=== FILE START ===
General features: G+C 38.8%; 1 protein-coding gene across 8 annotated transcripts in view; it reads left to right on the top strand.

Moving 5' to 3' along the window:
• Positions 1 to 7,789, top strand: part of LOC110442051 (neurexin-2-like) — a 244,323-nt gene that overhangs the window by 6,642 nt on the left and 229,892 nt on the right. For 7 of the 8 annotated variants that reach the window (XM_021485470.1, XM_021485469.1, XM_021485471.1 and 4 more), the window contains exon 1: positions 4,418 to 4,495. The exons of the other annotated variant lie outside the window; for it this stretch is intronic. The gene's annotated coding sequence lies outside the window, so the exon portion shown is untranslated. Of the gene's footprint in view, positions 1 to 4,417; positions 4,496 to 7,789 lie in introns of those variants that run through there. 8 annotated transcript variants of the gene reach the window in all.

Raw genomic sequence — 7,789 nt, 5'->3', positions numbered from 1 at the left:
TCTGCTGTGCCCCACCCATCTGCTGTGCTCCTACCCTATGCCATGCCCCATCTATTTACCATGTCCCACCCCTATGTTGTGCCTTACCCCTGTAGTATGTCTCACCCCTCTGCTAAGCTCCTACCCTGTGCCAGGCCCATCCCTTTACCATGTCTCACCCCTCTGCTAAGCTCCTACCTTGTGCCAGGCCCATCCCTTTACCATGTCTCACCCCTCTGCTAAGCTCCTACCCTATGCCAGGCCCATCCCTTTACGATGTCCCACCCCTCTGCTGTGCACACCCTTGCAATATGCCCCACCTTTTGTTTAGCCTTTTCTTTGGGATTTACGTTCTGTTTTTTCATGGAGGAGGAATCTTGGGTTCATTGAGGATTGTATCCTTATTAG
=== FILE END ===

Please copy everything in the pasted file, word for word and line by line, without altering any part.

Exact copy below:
General features: G+C 38.8%; 1 protein-coding gene across 8 annotated transcripts in view; it reads left to right on the top strand.

Moving 5' to 3' along the window:
• Positions 1 to 7,789, top strand: part of LOC110442051 (neurexin-2-like) — a 244,323-nt gene that overhangs the window by 6,642 nt on the left and 229,892 nt on the right. For 7 of the 8 annotated variants that reach the window (XM_021485470.1, XM_021485469.1, XM_021485471.1 and 4 more), the window contains exon 1: positions 4,418 to 4,495. The exons of the other annotated variant lie outside the window; for it this stretch is intronic. The gene's annotated coding sequence lies outside the window, so the exon portion shown is untranslated. Of the gene's footprint in view, positions 1 to 4,417; positions 4,496 to 7,789 lie in introns of those variants that run through there. 8 annotated transcript variants of the gene reach the window in all.

Raw genomic sequence — 7,789 nt, 5'->3', positions numbered from 1 at the left:
TCTGCTGTGCCCCACCCATCTGCTGTGCTCCTACCCTATGCCATGCCCCATCTATTTACCATGTCCCACCCCTATGTTGTGCCTTACCCCTGTAGTATGTCTCACCCCTCTGCTAAGCTCCTACCCTGTGCCAGGCCCATCCCTTTACCATGTCTCACCCCTCTGCTAAGCTCCTACCTTGTGCCAGGCCCATCCCTTTACCATGTCTCACCCCTCTGCTAAGCTCCTACCCTATGCCAGGCCCATCCCTTTACGATGTCCCACCCCTCTGCTGTGCACACCCTTGCAATATGCCCCACCTTTTGTTTAGCCTTTTCTTTGGGATTTACGTTCTGTTTTTTCATGGAGGAGGAATCTTGGGTTCATTGAGGATTGTATCCTTATTAG